Friday, May 6, 2011

vengeance and reconciliation

It has been nearly a week since the FBI's most wanted terrorist was found and killed. Along with the drunk college students pouring out of DC area bars following President Obama's address that night, most of the country seemed to be celebrating the news. And why not celebrate? After ten years, billions of dollars, and hundreds of thousands of lives, we located the man who became the face of terrorism worldwide. A man who coordinated the most devastating attack on American soil in history. A man who took the lives of three thousand innocent men and women in one morning. We got him. Good job America. Justice has been served. Time to party.

Except that attitude didn't sit right with me. The phrase that came to mind was Pyrrhic victory. But looking beyond all the political, financial and personal baggage accrued over the last ten years, essentially we were celebrating the death of a human being. It felt wrong, no matter what atrocities he committed. It is easy to compare this week's pictures of cheering Americans to the pictures of cheering crowds in the Middle East following 9-11. Justice is such a convoluted concept. Who has the right to claim life in exchange for another? There is no changing the past. We should be better than that. We should substitute reconciliation for vengeance. That is the only path toward peace in this world.

A day later I posted a status update to Facebook:

After thinking over replies from friends in very different situations, I saw some validity in the search for justice. It is easy for me to downplay it because I am so far removed. For those who have seen the war first hand or lost loved ones, it must be infinitely more difficult. Ideally, we would be able to completely forgive those who trespass against us, but when we have been deeply wronged or hurt, the desire for justice is nearly insatiable.

I received a couple of emails yesterday which reminded me of a deep wound, one which I have all but learned to ignore. One which has shaped the last ten years of my life and my view of God. One which leaves me gasping for air at times. One which I still dream about. Without resolution, there remain residues of helplessness and frustration.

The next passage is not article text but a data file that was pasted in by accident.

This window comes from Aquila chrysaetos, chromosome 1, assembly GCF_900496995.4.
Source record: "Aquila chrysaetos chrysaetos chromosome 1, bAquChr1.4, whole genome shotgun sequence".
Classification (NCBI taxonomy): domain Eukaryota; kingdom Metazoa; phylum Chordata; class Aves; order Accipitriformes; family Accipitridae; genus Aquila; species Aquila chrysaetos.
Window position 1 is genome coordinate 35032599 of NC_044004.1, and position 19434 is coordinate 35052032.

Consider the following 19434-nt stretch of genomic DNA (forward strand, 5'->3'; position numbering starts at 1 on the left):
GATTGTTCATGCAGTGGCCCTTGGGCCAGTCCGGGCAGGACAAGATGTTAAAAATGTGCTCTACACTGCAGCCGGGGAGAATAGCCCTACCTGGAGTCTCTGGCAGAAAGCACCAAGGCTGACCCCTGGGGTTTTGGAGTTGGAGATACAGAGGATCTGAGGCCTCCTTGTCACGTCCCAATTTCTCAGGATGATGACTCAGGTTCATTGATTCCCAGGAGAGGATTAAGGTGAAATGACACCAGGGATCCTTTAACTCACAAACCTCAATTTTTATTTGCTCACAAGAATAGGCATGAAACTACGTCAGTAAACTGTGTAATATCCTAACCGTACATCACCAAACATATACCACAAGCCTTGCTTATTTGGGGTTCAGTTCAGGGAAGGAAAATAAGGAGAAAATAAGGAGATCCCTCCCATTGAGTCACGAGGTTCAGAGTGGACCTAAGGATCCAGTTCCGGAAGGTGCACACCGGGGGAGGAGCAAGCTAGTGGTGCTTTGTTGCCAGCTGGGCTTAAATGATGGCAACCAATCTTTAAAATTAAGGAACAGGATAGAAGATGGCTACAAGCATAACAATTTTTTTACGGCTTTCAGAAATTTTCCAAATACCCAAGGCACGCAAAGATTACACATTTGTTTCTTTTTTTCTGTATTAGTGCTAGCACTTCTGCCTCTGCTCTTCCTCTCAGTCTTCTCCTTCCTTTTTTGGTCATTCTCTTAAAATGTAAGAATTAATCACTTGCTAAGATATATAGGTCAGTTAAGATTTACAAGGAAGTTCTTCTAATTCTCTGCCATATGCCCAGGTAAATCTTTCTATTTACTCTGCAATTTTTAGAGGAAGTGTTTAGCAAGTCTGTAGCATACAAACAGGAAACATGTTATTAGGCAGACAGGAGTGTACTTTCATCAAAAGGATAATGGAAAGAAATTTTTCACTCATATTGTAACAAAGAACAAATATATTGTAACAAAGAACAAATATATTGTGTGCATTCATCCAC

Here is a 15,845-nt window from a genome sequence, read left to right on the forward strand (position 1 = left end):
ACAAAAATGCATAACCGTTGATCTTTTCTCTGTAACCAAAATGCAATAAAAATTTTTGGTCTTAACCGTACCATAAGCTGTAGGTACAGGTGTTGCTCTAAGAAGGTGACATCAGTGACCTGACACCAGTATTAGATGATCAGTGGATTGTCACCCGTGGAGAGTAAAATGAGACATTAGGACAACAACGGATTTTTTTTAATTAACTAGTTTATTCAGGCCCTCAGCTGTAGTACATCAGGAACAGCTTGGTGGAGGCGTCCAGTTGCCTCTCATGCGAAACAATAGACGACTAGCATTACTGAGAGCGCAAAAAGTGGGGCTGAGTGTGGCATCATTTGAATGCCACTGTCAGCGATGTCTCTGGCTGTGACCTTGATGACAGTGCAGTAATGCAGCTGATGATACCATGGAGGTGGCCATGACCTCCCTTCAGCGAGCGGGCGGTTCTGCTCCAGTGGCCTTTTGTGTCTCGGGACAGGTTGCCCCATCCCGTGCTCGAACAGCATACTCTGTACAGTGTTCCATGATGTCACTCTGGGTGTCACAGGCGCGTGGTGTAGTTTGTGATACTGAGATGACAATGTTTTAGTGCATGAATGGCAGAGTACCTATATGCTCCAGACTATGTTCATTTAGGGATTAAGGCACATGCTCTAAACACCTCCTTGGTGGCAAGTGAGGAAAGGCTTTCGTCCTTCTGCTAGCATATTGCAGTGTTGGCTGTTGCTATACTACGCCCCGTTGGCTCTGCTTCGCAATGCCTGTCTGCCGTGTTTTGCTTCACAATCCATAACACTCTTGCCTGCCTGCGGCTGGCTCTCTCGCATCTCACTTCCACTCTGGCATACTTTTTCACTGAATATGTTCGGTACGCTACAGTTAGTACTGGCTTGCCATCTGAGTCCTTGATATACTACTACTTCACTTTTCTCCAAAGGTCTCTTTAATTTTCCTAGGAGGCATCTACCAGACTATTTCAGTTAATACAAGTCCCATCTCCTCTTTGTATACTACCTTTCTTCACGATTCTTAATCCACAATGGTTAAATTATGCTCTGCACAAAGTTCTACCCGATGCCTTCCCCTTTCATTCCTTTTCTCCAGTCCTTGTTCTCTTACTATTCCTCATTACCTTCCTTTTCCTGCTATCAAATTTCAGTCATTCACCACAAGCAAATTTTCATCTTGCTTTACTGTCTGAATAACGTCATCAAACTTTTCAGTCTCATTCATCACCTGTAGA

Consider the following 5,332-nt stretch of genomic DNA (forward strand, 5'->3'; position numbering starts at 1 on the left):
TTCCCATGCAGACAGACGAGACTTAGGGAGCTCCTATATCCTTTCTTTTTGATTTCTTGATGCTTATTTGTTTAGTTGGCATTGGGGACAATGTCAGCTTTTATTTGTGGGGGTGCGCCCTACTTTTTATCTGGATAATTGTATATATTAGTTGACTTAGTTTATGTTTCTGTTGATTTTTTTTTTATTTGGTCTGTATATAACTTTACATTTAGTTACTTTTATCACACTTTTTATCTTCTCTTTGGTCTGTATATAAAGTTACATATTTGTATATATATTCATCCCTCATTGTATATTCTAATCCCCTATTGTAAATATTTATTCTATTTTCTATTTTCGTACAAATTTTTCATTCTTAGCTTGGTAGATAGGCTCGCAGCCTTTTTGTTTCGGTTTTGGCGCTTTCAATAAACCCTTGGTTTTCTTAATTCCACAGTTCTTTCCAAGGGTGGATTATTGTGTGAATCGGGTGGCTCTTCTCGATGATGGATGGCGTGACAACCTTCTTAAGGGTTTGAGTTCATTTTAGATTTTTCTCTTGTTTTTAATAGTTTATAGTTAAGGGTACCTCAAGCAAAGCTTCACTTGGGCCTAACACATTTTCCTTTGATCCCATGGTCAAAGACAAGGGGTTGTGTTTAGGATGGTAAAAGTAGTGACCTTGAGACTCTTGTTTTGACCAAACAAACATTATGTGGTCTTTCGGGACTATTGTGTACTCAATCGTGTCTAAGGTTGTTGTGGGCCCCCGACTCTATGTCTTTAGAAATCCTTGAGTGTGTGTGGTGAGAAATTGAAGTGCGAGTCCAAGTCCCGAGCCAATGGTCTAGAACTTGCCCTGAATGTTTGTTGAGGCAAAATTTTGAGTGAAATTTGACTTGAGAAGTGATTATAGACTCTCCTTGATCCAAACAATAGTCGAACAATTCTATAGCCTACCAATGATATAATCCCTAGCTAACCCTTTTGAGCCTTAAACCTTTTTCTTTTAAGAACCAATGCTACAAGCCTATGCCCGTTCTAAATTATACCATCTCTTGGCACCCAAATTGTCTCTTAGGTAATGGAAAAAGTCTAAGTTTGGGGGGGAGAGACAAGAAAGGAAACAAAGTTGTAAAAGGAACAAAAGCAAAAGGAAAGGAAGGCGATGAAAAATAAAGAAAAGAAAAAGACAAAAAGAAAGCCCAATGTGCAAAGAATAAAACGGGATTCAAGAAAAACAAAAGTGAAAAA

I want justice. It is an immature, irrational desire, but recognizing it doesn't suppress it. Even if reconciliation were a viable option, I don't know if I could follow through. I know that forgiveness is an open door to the cage of bitterness, but I do not want to forgive. I want to be avenged. I'd rather watch the source of my pain go down in flames than bring healing. It is all kinds of wrong, but the desire for justice is stronger and simpler than the desire for reconciliation.

I imagine it is similar to what America is experiencing. After a decade of fear, fighting, and ridiculous airport security, we have destroyed the perceived source of our troubles. Unfortunately, close and personal pain does not see reason, it seeks relief. It is our weakness that bids us to seek justice, but I would be a fool to think myself above it. Sometimes we as a country and we as individuals are unable to be any better. It is up to the best of us to resist those urges. Lead us with strong hands.

1 comment:

  1. Hey Nate, thanks for sharing your thoughts. There are some good articles here about the tension we feel in responding to bin laden's death and I'd love to hear what you think about it..

    As to the whole thirst for justice vs reconciliation... It's something I have thought of esp since I feel like we're often at extremes of "forgive and forget! Reconcile! Just do it!" or "no. That'll mean denying that person's sin." I feel like im slowly seeing that that it's a false dichotomy to say wanting justice is in opposition to reconciliation in that our longing for justice isn't denied as Christians who are sinned against...  it's that we know that God is the judge. We know that if the person who sinned against us has truly come to Christ for salvation, that justice, wrath, "going down in flames " that he/she deserves for sinning against us has been poured out fully on Jesus, as it has been for us.  Justice has been paid. And if they do not know Christ, they will certainly face that punishment in the end. We, flowing from the grace we've received from God, desire that that person be under Christ bc we know how horrible that punishment is and that we deserve wrath too... But we also rest in the fact that either way, justice is served at the end by God our judge. Of course, I'm not saying that forgiveness is simple, easy or not costly and bitterly painful, but just that it doesn't mean justice isn't satiated. 

    Something helpful i read recently...

    Would love to hear your thoughts!